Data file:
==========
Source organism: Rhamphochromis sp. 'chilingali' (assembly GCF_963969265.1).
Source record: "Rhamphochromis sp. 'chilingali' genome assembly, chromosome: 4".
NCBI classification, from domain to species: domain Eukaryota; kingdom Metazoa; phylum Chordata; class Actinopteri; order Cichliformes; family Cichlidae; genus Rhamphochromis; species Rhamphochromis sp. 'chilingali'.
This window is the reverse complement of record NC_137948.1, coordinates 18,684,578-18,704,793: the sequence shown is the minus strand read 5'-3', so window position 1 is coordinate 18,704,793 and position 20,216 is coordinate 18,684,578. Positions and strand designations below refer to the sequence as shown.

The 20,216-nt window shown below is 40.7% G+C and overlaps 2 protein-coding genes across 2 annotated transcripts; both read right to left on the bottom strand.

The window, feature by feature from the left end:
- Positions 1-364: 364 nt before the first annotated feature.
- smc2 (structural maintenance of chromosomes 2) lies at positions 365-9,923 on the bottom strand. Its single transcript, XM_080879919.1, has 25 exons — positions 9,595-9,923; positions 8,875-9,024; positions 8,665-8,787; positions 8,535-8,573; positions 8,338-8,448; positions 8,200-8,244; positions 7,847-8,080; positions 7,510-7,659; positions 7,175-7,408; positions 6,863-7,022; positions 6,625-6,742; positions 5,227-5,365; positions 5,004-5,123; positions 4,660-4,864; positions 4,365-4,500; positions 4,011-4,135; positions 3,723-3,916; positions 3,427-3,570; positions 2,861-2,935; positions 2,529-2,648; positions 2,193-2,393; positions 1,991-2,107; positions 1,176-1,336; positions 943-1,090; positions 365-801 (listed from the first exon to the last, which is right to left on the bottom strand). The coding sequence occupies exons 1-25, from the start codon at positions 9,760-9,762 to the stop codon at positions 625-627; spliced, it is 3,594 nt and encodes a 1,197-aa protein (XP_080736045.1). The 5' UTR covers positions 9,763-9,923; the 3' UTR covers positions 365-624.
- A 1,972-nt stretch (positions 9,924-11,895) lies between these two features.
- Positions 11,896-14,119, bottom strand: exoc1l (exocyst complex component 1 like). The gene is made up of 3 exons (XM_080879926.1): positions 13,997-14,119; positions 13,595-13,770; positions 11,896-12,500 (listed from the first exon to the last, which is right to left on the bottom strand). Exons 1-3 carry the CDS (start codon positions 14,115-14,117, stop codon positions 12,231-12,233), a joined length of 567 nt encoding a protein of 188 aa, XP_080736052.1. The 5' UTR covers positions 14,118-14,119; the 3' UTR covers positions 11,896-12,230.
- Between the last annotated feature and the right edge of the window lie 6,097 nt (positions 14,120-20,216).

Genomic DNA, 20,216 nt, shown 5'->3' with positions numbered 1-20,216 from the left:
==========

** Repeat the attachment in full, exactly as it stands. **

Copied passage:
Source organism: Rhamphochromis sp. 'chilingali' (assembly GCF_963969265.1).
Source record: "Rhamphochromis sp. 'chilingali' genome assembly, chromosome: 4".
NCBI classification, from domain to species: domain Eukaryota; kingdom Metazoa; phylum Chordata; class Actinopteri; order Cichliformes; family Cichlidae; genus Rhamphochromis; species Rhamphochromis sp. 'chilingali'.
This window is the reverse complement of record NC_137948.1, coordinates 18,684,578-18,704,793: the sequence shown is the minus strand read 5'-3', so window position 1 is coordinate 18,704,793 and position 20,216 is coordinate 18,684,578. Positions and strand designations below refer to the sequence as shown.

The 20,216-nt window shown below is 40.7% G+C and overlaps 2 protein-coding genes across 2 annotated transcripts; both read right to left on the bottom strand.

The window, feature by feature from the left end:
- Positions 1-364: 364 nt before the first annotated feature.
- smc2 (structural maintenance of chromosomes 2) lies at positions 365-9,923 on the bottom strand. Its single transcript, XM_080879919.1, has 25 exons — positions 9,595-9,923; positions 8,875-9,024; positions 8,665-8,787; positions 8,535-8,573; positions 8,338-8,448; positions 8,200-8,244; positions 7,847-8,080; positions 7,510-7,659; positions 7,175-7,408; positions 6,863-7,022; positions 6,625-6,742; positions 5,227-5,365; positions 5,004-5,123; positions 4,660-4,864; positions 4,365-4,500; positions 4,011-4,135; positions 3,723-3,916; positions 3,427-3,570; positions 2,861-2,935; positions 2,529-2,648; positions 2,193-2,393; positions 1,991-2,107; positions 1,176-1,336; positions 943-1,090; positions 365-801 (listed from the first exon to the last, which is right to left on the bottom strand). The coding sequence occupies exons 1-25, from the start codon at positions 9,760-9,762 to the stop codon at positions 625-627; spliced, it is 3,594 nt and encodes a 1,197-aa protein (XP_080736045.1). The 5' UTR covers positions 9,763-9,923; the 3' UTR covers positions 365-624.
- A 1,972-nt stretch (positions 9,924-11,895) lies between these two features.
- Positions 11,896-14,119, bottom strand: exoc1l (exocyst complex component 1 like). The gene is made up of 3 exons (XM_080879926.1): positions 13,997-14,119; positions 13,595-13,770; positions 11,896-12,500 (listed from the first exon to the last, which is right to left on the bottom strand). Exons 1-3 carry the CDS (start codon positions 14,115-14,117, stop codon positions 12,231-12,233), a joined length of 567 nt encoding a protein of 188 aa, XP_080736052.1. The 5' UTR covers positions 14,118-14,119; the 3' UTR covers positions 11,896-12,230.
- Between the last annotated feature and the right edge of the window lie 6,097 nt (positions 14,120-20,216).

Genomic DNA, 20,216 nt, shown 5'->3' with positions numbered 1-20,216 from the left: